Groton school board votes to tell Kadri he may be fired
Groton — The Board of Education voted Thursday to notify Superintendent of Schools Paul Kadri that it is considering terminating his contract.
The board planned to meet in a closed session to discuss an investigator’s report into allegations that Kadri yelled at employees, created a hostile work environment and asked employees to engage in behavior they felt to be unethical, or behaved unethically himself.
The investigator, William T. Blake, of Harlow, Adams & Friedman in Milford, went to Thursday’s meeting. So, too, did Kadri and his lawyer, Gregg D. Adler.
Through his lawyer, Kadri requested that the hearing be held in public session. The board acquiesced but did not discuss the contents of the report during the five-minute meeting.
Kirsten E. Hoyt, the school board chairwoman, acknowledged the board received the report and said the purpose of the meeting was to figure out what to do with it.
School board attorney Floyd Dugas presented the options, ranging from doing nothing or considering disciplinary action short of termination to initiating the process to end Kadri’s employment.
Board member Beverly Washington made a motion to notify Kadri that terminating his contract was under consideration and allow Hoyt and Dugas to write the statement of reasons. There was no discussion. The motion passed 8-0; member Chaz Zezulka was absent. Hoyt then adjourned the meeting.
Adler, of Livingston, Adler, Pulda, Meiklejohn & Kelly PC in Hartford, asked if the board would allow Kadri to make a statement, but Hoyt said the meeting was over.
“I do not wish to hear his statement,” added Washington.
Dugas told Adler to submit a written copy of the statement, in which Kadri argues he has been falsely accused.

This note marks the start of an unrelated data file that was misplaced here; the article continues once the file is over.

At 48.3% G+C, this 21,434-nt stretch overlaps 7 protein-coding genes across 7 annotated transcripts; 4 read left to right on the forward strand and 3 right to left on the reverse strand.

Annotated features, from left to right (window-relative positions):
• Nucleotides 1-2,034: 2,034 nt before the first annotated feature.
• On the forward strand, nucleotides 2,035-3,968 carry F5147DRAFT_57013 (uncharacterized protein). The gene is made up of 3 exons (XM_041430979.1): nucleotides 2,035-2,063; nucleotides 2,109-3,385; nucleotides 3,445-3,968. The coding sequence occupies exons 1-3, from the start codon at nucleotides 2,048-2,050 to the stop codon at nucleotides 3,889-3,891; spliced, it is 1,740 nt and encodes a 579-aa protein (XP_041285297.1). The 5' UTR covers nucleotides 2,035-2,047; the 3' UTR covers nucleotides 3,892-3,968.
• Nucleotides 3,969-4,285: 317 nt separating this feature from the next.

Adler said after the meeting that he was disappointed the board wasn’t willing to have an open discussion about the report. He assumed the members discussed it amongst themselves or with Dugas beforehand.
Kadri can request a hearing before the school board, and the board would have to convene within 30 days to determine whether the contract should be terminated. Adler said his client does plan to do so, but he doubted that the board could be objective.
When Adler was asked whether Kadri would want to return as the superintendent, Kadri whispered in his attorney’s year that he “would love to come back tomorrow.”
Kadri was placed on paid administrative leave in May. Under his current contract, Kadri’s base salary is $167,475. His term ends June 30, 2014, if the agreement isn’t renewed.
A complaint by Kadri’s executive assistant, Alisha Stripling, led to the investigation. Stripling said she was subjected to “intense verbal abuse and erratic, frightening physical interactions” with Kadri, and she worked in fear of him, the report said.
Among additional allegations, Kadri is accused of directing an employee not to request overtime pay she was entitled to, attempting to use grant funds for improper purposes, telling an assistant superintendent to take a personal day to hold campaign signs with him and other administrators during a referendum, and contacting employees and the potential employer of a former employee to undermine her application after he was placed on leave, the report said.
The report contains statements from seven other past and present employees describing abusive treatment they say they either experienced or witnessed. Most of the witnesses are female, but one male employee did say Kadri called him at home to yell at him.
Kadri has denied acting improperly in his dealings with the employees. The investigating firm was not asked to provide the school board with any recommendation for action.
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